Artificial intelligence has a big future in healthcare, but it's not the only piece of technology transforming the world of medicine.
Hospitals are disappearing. While they may never completely go away, they will continue to shrink in number and importance. That is inevitable and good.
The companies are accelerating their efforts to remake health care by developing or collaborating on new tools for consumers, patients, doctors, insurers and medical researchers. And they are increasingly investing in health start-ups.
Singapore’s location has long played to its advantage. Ideally positioned as a hub for trade across the Asia-Pacific region, the country is a vibrant cultural crossroads that has resulted in companies creating innovative solutions that are shaping the wider world. It’s this spirit of innovation that’s made the island a key player in a number of global industries, including biomedical sciences, where the country is pushing boundaries in diagnosis and treatment for millions of patients worldwide.
What’s enticing about Apple’s project is that it will finally put clinical data directly into patients’ hands.
Nowadays, doctors can benefit from the collective experience of millions of patients they’ve never met. Increasingly strong computing power and advanced analytics including machine learning and artificial intelligence tools can scan vast quantities of health data in huge repositories spanning geographies and even generations.
Even if you are most comfortable with the established, mainstream medicine, there are many ways to become a co-pilot with your doctor while observing your own health.
Healthcare is a dynamic industry with significant opportunity, but cost concerns, uncertainty, and complexity can also make it an unnerving one. Substantial upside exists for players that can deliver value-creating solutions and thrive under uncertainty.
A host of changes hold out the promise that surgery will be more efficient, more effective and less risky for patients.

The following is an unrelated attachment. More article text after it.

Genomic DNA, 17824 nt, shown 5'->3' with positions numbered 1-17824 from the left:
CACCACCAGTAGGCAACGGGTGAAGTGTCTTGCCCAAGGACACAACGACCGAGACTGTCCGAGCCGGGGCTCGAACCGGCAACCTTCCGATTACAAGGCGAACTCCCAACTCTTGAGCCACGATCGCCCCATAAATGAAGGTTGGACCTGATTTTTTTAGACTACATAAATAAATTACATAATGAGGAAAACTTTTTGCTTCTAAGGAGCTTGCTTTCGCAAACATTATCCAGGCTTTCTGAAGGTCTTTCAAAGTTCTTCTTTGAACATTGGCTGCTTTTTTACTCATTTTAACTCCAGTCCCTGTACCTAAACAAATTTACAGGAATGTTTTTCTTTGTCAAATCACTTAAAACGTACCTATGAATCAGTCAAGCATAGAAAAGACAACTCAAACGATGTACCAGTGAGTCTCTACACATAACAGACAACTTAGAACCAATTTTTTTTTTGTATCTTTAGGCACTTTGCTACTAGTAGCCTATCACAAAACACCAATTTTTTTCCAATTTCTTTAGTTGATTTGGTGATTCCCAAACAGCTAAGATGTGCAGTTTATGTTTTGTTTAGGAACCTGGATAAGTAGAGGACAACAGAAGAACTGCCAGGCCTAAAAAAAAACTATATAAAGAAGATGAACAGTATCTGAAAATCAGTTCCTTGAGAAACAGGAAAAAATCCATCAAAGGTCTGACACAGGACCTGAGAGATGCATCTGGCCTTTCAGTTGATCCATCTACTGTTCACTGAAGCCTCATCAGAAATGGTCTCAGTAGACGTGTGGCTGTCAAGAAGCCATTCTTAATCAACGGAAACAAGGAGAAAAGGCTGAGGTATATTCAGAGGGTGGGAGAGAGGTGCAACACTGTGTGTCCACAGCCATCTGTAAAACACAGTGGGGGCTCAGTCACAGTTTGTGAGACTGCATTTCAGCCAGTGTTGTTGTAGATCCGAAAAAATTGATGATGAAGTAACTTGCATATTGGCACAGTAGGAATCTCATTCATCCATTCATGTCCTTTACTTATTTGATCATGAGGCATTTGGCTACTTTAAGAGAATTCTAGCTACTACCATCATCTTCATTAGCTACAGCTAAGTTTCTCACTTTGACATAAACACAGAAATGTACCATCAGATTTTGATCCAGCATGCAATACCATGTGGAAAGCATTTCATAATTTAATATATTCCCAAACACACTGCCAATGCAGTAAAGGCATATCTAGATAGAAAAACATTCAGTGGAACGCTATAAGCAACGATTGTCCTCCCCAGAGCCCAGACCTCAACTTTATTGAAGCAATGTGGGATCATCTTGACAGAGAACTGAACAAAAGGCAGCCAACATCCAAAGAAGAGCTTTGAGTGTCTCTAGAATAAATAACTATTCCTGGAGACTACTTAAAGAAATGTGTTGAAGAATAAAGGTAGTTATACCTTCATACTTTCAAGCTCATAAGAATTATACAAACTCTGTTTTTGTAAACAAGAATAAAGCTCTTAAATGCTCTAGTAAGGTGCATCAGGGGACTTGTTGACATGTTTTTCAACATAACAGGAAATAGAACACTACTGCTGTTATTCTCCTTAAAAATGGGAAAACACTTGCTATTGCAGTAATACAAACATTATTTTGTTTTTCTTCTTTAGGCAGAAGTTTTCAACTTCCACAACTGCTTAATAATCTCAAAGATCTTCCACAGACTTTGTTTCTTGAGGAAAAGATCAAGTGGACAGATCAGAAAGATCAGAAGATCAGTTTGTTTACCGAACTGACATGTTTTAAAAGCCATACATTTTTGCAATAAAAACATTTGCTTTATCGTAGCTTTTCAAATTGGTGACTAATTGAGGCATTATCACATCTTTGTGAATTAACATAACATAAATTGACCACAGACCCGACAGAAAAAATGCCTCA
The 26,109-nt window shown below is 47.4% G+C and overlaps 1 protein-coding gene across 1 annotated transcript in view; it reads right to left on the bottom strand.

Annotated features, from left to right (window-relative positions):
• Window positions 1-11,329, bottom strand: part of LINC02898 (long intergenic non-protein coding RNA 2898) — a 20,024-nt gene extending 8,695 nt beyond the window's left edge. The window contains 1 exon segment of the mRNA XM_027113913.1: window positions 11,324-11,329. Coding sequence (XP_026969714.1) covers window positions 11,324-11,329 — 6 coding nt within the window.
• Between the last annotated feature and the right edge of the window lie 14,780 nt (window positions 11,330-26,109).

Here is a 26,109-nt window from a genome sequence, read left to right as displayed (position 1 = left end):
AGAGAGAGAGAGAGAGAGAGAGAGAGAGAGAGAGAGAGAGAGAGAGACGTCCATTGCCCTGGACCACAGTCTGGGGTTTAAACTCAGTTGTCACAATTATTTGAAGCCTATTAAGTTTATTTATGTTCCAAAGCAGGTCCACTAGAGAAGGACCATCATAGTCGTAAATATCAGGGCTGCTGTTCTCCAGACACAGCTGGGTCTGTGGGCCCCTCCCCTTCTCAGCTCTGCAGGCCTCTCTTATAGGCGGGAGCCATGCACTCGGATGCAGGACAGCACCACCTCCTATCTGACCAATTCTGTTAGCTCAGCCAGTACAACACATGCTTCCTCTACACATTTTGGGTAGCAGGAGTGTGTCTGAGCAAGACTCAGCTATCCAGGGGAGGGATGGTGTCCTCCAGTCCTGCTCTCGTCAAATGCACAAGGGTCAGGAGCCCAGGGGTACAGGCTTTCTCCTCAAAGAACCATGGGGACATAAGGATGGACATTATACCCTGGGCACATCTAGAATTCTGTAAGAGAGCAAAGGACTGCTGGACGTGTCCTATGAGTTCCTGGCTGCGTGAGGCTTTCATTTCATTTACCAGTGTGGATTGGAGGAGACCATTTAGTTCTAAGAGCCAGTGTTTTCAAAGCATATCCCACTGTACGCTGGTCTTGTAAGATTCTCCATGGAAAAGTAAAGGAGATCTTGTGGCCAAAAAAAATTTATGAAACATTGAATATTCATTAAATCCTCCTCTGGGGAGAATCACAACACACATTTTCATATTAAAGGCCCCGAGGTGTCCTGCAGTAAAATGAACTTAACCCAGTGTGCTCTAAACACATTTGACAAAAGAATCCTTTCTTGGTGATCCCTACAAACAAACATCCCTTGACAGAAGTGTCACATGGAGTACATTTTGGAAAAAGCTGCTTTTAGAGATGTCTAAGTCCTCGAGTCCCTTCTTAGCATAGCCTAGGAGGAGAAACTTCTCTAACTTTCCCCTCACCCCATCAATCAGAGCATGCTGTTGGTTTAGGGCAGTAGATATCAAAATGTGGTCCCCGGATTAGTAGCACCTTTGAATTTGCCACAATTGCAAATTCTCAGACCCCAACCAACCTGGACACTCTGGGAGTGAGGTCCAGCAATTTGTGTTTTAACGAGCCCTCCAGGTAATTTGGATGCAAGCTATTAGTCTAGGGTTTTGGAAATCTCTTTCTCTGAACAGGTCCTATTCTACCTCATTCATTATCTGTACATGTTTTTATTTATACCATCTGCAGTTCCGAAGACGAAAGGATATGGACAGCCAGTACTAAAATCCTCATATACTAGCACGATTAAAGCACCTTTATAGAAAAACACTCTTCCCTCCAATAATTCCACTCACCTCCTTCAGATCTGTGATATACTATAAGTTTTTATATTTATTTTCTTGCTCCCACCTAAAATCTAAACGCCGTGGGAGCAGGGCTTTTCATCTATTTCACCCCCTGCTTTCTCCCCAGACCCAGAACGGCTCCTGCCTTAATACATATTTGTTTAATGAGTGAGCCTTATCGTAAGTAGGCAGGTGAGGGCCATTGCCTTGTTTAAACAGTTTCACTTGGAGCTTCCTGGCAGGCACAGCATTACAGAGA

New advances in medical research could transform such techniques as gene therapy and liquid biopsy from futuristic hypotheses to everyday procedures; robot-assisted surgery is now a reality, and getting more sophisticated by the day.
Yet, the change is not going to stop anytime soon—if anything, much more is to come.
he sprawling institutions we know are radically changing—becoming smaller, more digital, or disappearing completely. The result should be cheaper and better care.
"Personalized medicine is really the medicine of the future, the medicine of today,” explains Kellman. “No two people are alike, even when it comes to disease. No two cancers are alike. We are so different, and there are so many levels that play a role in the development in any disease. Cancer is not just a tumor, it is systemic metabolic disease.”
Health is more about what happens outside the clinic. So why aren’t our high-tech health care systems better at addressing it?
Medical science is characterized far more by incremental advances than transformational discoveries. Nevertheless, few, areas of research have been hastened more by the technological advances of the past decade than medicine. Thanks largely to the expanding affordability of computing power, data processing, and increasingly sophisticated software, the “precision-medicine” promise of the 2000s is finally here. This raises the question of how far we are willing to go in “playing god.”
Every minute of the day, eCare21, a remote patient-monitoring system, collects thousands of pieces of health data about more than 1,000 senior citizens. The telehealth system uses smartphones, Fitbits, Bluetooth and sensors to collect information about things like blood pressure, physical activity, glucose levels, medication intake and weight.